Senate Bill 486 runs 12 pages and includes new background checks for elections workers, as well as a tweak for North Carolina's "sore loser law," which will prevent people who lost primary races this year from getting on the general election ballot under the banner of one of the state's new parties, the Constitution and Green parties.
District Court judges in the counties have been running countywide. Republicans said it makes no sense for people across each large county to vote for 20 different District Court judges they've never heard of. Democrats said the change will take away voters' ability to choose the judges they may appear before, since judges will continue to work countywide.
There was no debate on the decision to overturn Senate Bill 486. Senate Bill 757 sparked some back and forth, primarily because Democrats accused the majority of bullying the courts after a series of losses before the judiciary.
Republicans said the uneven Superior Court districts in Mecklenburg County had to be addressed.
"To remind this body, Senate Bill 757 cures an unconstitutional depravation of voter rights of a half million residents of Mecklenburg County," said Sen. Dan Bishop, R-Mecklenburg, adding that the governor's willingness to let that continue "shows contempt for the people."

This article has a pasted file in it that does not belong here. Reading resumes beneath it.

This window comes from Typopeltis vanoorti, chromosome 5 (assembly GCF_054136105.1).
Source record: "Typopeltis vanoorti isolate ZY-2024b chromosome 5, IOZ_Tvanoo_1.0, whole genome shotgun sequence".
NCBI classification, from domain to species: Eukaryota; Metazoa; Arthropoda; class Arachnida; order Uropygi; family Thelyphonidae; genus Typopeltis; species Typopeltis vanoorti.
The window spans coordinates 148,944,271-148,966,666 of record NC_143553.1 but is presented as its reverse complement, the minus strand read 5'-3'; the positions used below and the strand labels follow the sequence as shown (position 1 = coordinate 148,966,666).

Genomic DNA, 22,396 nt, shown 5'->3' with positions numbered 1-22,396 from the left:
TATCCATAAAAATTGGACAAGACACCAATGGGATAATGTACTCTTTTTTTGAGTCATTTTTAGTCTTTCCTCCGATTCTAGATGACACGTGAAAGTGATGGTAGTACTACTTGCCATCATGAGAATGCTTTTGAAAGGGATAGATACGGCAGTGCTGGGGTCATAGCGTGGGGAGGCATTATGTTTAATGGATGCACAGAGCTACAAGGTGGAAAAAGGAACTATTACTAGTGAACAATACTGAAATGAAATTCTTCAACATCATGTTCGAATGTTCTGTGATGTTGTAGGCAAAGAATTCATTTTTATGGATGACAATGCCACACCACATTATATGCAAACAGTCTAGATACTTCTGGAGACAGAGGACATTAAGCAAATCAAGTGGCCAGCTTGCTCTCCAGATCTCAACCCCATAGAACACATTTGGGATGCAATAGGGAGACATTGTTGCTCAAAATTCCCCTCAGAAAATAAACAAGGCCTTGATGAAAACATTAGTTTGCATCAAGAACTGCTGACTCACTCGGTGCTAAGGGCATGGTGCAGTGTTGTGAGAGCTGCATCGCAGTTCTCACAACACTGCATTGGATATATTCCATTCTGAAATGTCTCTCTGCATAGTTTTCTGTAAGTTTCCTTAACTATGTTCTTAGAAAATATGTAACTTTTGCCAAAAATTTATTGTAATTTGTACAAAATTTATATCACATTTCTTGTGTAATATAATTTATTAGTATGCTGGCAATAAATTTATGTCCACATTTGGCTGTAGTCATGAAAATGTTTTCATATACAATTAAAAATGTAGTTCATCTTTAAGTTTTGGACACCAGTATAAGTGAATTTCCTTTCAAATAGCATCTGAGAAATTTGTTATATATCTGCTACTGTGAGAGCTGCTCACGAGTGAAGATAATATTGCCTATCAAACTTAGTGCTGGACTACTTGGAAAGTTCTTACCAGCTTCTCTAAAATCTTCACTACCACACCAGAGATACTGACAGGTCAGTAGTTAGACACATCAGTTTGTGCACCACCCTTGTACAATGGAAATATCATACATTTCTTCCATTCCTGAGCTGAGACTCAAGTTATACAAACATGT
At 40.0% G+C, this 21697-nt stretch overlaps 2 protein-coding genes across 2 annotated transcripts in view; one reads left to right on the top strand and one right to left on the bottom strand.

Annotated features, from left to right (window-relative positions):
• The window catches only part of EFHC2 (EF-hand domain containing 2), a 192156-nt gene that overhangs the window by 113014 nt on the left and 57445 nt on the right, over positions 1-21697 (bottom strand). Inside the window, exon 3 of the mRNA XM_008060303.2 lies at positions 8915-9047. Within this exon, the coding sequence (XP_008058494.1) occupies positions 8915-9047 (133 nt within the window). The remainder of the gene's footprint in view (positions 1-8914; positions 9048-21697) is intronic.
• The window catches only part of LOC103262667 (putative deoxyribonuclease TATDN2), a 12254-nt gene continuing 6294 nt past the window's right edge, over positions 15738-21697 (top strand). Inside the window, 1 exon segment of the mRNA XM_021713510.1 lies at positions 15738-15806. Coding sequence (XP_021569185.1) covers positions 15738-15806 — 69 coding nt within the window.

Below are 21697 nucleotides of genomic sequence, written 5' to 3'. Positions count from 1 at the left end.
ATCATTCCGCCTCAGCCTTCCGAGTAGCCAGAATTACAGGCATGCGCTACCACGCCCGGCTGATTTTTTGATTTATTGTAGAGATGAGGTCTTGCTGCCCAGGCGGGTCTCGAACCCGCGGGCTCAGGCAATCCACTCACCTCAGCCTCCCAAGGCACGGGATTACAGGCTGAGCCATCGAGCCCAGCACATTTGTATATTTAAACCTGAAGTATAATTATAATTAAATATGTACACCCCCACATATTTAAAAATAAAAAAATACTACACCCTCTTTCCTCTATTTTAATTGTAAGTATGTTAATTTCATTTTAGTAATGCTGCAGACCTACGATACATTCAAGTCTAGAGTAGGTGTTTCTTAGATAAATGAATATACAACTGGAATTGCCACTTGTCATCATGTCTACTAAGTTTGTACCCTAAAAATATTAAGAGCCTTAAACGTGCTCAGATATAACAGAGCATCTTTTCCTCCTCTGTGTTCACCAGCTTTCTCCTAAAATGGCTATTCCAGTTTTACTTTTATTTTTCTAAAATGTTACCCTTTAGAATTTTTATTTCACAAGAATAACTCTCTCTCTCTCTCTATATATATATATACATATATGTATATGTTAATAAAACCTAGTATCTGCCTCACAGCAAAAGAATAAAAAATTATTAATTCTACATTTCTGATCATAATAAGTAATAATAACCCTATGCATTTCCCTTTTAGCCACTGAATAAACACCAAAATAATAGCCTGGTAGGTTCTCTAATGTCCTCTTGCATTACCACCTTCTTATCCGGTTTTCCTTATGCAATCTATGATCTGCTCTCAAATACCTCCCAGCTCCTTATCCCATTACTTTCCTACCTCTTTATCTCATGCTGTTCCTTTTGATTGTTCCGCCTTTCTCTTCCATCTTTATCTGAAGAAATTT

Sen. Jeff Jackson, D-Mecklenburg, said Republicans poisoned the well on judicial redistricting last year when Rep. Justin Burr, R-Stanly, surprised judges and much of the legislature by rolling out a plan to change election districts statewide. Burr's proposed districts seemed more likely to elect Republican judges.
Republican senators chastised the governor for waiting the full 10 days he's allowed by law to pull the trigger on the veto, which was delivered to the Senate clerk's home Friday after the legislature had gone home for the weekend.
Because of the timing, filing in this year's District Court judicial races opened Monday with the matter unsettled.
The House is expected to take up the two override votes on Wednesday.
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